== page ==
Fluctuating LTV

The loan-to-value (LTV) ratio is the amount a borrower can borrow from a lender compared to the appraised value of the property that he or she wants to buy. The LTV determines the amount of a down payment a borrower has to supply from his own pocket to invest in the property.

Loan-to-Value ratio = Mortgage amount ∕Appraised value of the property.

For example, if the lender offers a loan at a 90% loan-to-value ratio, the borrower must supply 10% of the total cost of the purchase. In a fix-n-flip loan the same is true, the lender that supplies up to 90% (for example) of the home purchase price, requires the borrower to provide the other 10% of the price.

The Coronavirus pandemic has changed things rapidly including the market value of homes, thus affecting the LTV ratios lenders depend on. Please call for the most up-to-date loan-to-value ratios on our loans for your upcoming projects. 512-213-2271

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Default

If a borrower defaults on a home loan, which is more likely to happen if they do not have much of their own money in the home, the lender takes back the home and sells it to get back the money they lent. Market fluctuations can cause lenders to lose money if the value of a house goes down and the borrower defaults on the loan. The value of the home may be less the amount of the loan. The coronavirus pandemic may make home prices goes down, but that is not certain and may not be true in all locations.

Equity

If the borrower had equity in the home and defaults, then the borrower loses the equity they have in the home because the lender takes the property and sells it to recoup their investment and expenses as quickly as possible.

Equity is the amount of money that would be returned to homeowner if the asset is liquidated (sold) and all debts are paid off. It is in a home owner’s best interest to sell a home before they default on a loan and pay the loan off if possible both so they can get their equity out of the home and so that they can keep their credit history in good shape.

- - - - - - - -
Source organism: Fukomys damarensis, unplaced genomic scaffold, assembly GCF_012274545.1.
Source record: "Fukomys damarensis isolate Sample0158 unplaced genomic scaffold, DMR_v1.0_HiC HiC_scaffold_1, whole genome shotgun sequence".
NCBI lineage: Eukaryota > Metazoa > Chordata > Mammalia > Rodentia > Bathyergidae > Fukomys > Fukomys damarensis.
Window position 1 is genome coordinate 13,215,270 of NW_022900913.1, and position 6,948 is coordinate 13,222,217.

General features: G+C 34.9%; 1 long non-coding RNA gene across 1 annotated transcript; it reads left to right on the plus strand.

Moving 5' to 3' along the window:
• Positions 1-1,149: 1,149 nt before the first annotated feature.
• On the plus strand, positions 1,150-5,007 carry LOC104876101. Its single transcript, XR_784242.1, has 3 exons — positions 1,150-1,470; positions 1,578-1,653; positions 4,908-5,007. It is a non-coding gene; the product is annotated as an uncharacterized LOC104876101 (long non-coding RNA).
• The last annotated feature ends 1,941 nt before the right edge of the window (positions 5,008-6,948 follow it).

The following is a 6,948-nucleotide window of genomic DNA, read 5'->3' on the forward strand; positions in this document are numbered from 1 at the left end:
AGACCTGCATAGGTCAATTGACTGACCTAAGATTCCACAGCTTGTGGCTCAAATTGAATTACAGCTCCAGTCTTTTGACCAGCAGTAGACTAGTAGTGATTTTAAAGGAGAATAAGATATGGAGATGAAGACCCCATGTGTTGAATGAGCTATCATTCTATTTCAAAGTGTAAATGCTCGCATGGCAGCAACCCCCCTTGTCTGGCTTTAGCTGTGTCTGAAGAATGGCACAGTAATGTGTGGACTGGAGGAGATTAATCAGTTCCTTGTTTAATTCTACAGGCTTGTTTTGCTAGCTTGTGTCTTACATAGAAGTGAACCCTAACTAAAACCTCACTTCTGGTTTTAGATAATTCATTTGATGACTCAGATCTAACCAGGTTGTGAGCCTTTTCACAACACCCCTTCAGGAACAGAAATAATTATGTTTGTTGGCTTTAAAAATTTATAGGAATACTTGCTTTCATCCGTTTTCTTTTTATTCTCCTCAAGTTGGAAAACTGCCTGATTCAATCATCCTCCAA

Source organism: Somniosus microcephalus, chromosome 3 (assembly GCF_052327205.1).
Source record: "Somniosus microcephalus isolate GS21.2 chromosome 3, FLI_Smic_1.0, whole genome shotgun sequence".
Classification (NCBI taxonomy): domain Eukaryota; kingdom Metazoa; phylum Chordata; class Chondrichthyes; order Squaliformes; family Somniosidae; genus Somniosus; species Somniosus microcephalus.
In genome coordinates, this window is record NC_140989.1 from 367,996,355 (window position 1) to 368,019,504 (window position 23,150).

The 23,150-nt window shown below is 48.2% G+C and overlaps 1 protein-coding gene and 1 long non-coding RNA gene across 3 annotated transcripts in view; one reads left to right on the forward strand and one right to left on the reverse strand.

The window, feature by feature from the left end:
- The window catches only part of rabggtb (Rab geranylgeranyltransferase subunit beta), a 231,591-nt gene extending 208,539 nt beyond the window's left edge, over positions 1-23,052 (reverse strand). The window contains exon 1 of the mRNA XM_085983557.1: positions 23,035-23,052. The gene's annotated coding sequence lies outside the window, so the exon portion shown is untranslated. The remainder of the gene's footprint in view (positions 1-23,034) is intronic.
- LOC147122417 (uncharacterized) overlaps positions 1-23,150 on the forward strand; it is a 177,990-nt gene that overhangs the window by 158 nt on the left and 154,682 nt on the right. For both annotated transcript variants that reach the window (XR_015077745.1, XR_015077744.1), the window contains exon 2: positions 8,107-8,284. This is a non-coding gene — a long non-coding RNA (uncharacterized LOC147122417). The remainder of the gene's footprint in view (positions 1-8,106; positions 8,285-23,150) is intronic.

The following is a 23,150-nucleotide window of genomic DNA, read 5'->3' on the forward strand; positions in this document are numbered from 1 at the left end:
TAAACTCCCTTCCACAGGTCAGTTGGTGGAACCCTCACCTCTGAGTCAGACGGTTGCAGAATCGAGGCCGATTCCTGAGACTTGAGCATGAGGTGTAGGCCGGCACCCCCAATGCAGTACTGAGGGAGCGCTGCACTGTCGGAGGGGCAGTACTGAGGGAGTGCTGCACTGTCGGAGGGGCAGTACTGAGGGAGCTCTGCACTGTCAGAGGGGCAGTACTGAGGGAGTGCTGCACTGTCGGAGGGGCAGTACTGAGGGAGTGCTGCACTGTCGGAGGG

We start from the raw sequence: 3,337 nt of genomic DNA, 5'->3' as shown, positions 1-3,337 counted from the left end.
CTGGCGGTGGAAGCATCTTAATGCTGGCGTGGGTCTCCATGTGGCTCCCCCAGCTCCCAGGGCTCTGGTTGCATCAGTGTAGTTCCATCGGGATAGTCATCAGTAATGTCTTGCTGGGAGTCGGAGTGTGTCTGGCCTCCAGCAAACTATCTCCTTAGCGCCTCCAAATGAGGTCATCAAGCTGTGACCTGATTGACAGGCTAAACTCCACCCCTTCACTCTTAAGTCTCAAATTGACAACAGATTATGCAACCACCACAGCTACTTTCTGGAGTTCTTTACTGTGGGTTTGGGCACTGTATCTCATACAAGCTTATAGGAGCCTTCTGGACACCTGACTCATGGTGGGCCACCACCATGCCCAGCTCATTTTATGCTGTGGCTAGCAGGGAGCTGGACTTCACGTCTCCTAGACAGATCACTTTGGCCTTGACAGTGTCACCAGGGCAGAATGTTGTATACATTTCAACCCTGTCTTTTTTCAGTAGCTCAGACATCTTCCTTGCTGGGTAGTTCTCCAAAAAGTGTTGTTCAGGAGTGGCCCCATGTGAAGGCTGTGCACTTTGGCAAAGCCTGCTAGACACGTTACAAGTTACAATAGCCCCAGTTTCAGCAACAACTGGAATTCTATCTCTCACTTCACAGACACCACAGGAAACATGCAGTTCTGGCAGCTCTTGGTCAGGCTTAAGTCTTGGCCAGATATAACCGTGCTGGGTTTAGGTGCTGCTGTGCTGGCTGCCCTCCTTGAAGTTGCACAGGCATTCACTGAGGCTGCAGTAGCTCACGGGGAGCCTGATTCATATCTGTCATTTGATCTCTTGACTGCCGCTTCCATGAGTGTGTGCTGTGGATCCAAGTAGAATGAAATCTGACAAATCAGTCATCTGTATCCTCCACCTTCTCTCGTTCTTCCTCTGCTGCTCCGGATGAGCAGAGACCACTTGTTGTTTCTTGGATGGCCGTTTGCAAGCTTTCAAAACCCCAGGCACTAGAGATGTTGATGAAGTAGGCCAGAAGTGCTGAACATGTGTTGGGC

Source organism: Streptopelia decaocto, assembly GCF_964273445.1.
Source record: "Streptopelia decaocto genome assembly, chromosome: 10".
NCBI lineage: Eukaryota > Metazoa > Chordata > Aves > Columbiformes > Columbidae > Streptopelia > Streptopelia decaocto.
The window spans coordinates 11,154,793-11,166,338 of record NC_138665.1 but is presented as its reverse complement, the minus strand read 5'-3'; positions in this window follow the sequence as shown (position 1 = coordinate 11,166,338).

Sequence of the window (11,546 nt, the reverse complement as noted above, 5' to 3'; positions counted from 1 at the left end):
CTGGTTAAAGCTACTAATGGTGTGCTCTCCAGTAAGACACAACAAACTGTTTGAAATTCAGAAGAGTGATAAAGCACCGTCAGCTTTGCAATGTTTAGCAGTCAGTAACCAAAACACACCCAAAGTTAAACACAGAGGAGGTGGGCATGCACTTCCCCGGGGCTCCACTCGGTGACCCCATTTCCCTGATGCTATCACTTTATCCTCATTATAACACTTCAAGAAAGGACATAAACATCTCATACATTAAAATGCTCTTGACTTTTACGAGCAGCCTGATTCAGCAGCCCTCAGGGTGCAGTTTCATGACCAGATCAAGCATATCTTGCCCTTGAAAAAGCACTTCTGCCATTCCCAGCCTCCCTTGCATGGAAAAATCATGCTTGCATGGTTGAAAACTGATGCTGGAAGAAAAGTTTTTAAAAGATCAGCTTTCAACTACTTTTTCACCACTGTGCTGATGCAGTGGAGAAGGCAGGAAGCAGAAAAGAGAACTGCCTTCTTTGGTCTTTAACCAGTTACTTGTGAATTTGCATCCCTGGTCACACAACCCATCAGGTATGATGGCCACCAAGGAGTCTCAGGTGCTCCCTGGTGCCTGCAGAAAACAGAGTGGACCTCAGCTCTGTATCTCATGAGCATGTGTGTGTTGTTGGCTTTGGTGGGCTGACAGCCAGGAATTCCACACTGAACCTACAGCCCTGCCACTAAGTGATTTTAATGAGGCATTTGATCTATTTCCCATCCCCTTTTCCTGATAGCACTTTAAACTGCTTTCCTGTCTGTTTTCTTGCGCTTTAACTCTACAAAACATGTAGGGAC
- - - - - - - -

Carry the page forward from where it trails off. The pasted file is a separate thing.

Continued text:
FICO Score Requirements

The FICO score required on loans relates to the buyer’s credit history. It reflects how often they have been late or defaulted on loans in the past. Before the coronavirus pandemic set our lives, marketplace, and economy into a spin, REI Capital Resources required a FICO score of 650 on a hard money loan with a term of up to 24 months. Many people have lost their jobs and their credit scores have suffered. Watching the unemployment rate go up, lenders across the country have tightened up their FICO requirements and these requirements are changing daily. Please call me for our latest FICO requirements. 512-213-2271.

Selling to Avoid Foreclosure

Owners in default or facing default will sometimes take less than the market value for a house to avoid foreclosure. They may settle for only getting part of their equity back, reasoning that some is better than none. None is what they will get if they go into foreclosure and the lender takes back the property and sells it for the balance owed on the loan. The borrower may even give up all their equity to sell the house before defaulting to keep their credit history intact and their FICO scores high.

Buying Opportunity

The distressed homeowner’s situation becomes the buyer’s opportunity. The homeowner needs help to retain their high FICO score and some equity, and the fix-n-flip buyer needs to purchase a property for the lowest price. It can be a win-win deal.

As a direct lender, it is my job to help you get a purchase and rehab loan as quickly and as easily as possible. The perfect fit is still out there. Call me though for the most up-to-date information.

I am working online with the rest of you. If you need funding, fill out the BLN application at   http://reicapital.blnsoftware.com/ or send me an e-mail or give me a call.

Patrick St.Cin

W – 512-213-2271

M – 505-239-3026

Patrick@REICapital.cash

www.REICapital.cash

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